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Security Usage

The examples below use the native API to manage users, roles, and permissions. Generally, the API is symmetric across the endpoint calls, so similarly named calls between API languages should have the same function.

The following security-related topics will be covered:

Authentication

Connecting & authenticating to a Kinetica instance generally requires four parameters:

  • Kinetica host
  • Kinetica port
  • User name
  • Password

Once an API connection has been established, those parameters will be reused in each subsequent call to the database.

Note

API authentication is only required if you've setup HTTPD for Kinetica.

To connect to a Kinetica instance in Python:

h_db = gpudb.GPUdb(
    host = ['http://' + kinetica_host + ':9191'],
    username = 'auser',
    password = 'password'
)

To connect in Java:

GPUdbBase.Options options = new GPUdbBase.Options();
options.setUsername(USERNAME);
options.setPassword(PASSWORD);
this.gpudb = new GPUdb(KINETICA_URL, options);

User Management

User accounts can be added & removed via API call. In Python, internal & external (LDAP, AD, etc.) users are created with the create_user_internal & create_user_external functions, respectively.

Creating Users

To create an internal user, auser, in Python:

h_db.create_user_internal(
    name = 'auser',
    password = 'password'
)

To create an external user, ruser, in Python:

h_db.create_user_external(
    name = 'ruser'
)

Deleting Users

To delete the internal user, auser, in Python:

h_db.delete_user('auser')

To delete the external user, ruser, in Python:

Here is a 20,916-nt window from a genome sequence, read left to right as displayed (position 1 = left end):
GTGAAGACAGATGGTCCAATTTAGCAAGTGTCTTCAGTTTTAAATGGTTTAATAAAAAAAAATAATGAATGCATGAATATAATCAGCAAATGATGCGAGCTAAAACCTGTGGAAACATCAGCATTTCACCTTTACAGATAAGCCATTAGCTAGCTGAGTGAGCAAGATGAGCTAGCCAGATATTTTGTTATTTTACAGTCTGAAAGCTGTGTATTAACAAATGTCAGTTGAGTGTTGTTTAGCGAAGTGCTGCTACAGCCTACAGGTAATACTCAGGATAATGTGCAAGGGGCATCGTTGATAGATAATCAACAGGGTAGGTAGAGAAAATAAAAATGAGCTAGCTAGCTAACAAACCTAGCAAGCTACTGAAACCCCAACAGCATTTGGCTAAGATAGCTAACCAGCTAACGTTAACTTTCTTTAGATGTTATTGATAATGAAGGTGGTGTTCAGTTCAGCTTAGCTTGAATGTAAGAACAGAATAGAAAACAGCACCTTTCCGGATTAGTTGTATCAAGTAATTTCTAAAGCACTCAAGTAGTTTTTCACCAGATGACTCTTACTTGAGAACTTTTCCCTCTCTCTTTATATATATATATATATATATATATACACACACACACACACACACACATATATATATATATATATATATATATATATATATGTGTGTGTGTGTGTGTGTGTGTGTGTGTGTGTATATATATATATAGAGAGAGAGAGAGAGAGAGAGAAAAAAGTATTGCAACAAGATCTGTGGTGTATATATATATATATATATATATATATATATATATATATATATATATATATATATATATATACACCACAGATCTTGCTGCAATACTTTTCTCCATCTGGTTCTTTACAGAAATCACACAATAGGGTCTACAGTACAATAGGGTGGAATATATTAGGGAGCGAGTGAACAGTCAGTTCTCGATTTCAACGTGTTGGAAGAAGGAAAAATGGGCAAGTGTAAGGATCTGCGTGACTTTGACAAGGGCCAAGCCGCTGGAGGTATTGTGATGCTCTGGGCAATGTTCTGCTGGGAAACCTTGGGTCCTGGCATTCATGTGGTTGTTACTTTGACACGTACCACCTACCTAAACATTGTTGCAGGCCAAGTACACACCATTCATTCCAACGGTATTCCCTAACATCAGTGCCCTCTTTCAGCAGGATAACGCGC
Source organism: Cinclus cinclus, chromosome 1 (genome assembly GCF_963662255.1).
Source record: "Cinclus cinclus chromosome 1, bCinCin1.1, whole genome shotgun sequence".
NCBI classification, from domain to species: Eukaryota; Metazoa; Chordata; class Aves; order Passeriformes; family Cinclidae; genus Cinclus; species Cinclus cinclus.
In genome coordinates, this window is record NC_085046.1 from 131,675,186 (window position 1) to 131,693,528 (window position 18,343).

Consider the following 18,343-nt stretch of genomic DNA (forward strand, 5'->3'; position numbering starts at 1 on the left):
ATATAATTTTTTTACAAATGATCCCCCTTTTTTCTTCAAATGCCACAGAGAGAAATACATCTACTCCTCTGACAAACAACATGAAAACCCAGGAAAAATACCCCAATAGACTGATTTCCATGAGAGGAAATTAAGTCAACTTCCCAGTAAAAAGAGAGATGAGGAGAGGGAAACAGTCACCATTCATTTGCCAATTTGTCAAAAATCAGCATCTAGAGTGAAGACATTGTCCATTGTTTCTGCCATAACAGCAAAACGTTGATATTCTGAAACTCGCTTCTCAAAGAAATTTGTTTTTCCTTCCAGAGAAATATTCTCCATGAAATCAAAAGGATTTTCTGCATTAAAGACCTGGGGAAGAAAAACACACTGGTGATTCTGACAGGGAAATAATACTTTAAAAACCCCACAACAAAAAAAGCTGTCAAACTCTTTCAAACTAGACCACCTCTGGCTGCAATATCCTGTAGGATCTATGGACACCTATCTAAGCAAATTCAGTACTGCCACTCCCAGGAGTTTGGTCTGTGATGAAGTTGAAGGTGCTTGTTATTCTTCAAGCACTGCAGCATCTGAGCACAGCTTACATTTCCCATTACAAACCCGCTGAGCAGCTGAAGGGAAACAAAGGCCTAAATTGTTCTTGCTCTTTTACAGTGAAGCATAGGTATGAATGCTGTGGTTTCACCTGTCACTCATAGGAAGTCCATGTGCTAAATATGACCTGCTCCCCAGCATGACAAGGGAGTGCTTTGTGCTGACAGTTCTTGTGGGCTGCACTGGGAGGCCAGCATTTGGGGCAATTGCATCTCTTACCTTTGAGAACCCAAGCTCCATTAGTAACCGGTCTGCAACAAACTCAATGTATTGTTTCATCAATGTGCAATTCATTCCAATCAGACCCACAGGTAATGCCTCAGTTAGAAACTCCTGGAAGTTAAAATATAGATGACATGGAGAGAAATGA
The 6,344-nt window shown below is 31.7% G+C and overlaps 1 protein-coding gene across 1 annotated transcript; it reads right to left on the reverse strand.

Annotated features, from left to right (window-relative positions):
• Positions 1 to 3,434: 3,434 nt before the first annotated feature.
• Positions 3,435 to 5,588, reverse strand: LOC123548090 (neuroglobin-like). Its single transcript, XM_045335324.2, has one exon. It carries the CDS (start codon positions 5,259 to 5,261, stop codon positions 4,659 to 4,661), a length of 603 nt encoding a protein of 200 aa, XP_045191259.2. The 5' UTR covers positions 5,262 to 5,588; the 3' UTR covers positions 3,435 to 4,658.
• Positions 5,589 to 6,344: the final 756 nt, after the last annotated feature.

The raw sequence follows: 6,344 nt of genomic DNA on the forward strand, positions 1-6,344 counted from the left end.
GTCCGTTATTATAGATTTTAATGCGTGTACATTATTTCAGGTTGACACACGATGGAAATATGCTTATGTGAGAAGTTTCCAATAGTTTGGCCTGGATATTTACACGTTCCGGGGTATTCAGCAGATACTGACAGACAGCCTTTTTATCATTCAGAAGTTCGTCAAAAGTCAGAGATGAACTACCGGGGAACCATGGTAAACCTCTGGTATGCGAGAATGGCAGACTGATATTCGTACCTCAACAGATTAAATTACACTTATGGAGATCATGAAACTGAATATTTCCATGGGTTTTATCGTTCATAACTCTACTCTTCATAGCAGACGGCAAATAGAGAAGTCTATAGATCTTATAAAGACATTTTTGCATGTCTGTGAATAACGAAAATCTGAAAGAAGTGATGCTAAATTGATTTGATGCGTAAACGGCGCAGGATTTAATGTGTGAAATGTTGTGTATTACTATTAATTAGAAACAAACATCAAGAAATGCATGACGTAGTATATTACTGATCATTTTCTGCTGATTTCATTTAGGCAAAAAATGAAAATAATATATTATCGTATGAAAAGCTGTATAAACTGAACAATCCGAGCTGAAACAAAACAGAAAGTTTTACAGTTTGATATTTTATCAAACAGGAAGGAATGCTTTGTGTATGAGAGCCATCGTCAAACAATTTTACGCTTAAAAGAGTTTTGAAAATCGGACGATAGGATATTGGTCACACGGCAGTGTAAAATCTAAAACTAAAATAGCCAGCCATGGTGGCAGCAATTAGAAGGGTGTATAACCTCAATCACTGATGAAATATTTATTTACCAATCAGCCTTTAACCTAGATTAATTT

h_db.delete_user('ruser')

Role Management

Roles can be created in and removed from the system, and can be assigned to and unassigned from both users & roles, all via API call.

Creating Roles

To create a role, rx_user, in Python:

h_db.create_role('rx_user')

Assigning Roles

To assign the role, rx_user, to the auser user, in Python:

h_db.grant_role('rx_user', 'auser')

To assign a role, rx_user_table_read_access, to the rx_user role, in Python:

h_db.grant_role('rx_user_table_read_access', 'rx_user')

Unassigning Roles

To unassign a role, rx_user, from the auser user, in Python:

h_db.revoke_role('rx_user', 'auser')

To unassign a role, rx_user_table_read_access, from the rx_user role, in Python:

h_db.revoke_role('rx_user_table_read_access', 'rx_user')

Deleting Roles

To delete a role, rx_user, in Python:

h_db.delete_role('rx_user')

Permission Management

Permissions on database objects can be assigned to and unassigned from both users & roles, all via API call, in each of the following categories:

Managing System Permissions

System-level permissions can be granted to and revoked from a user or role using the API.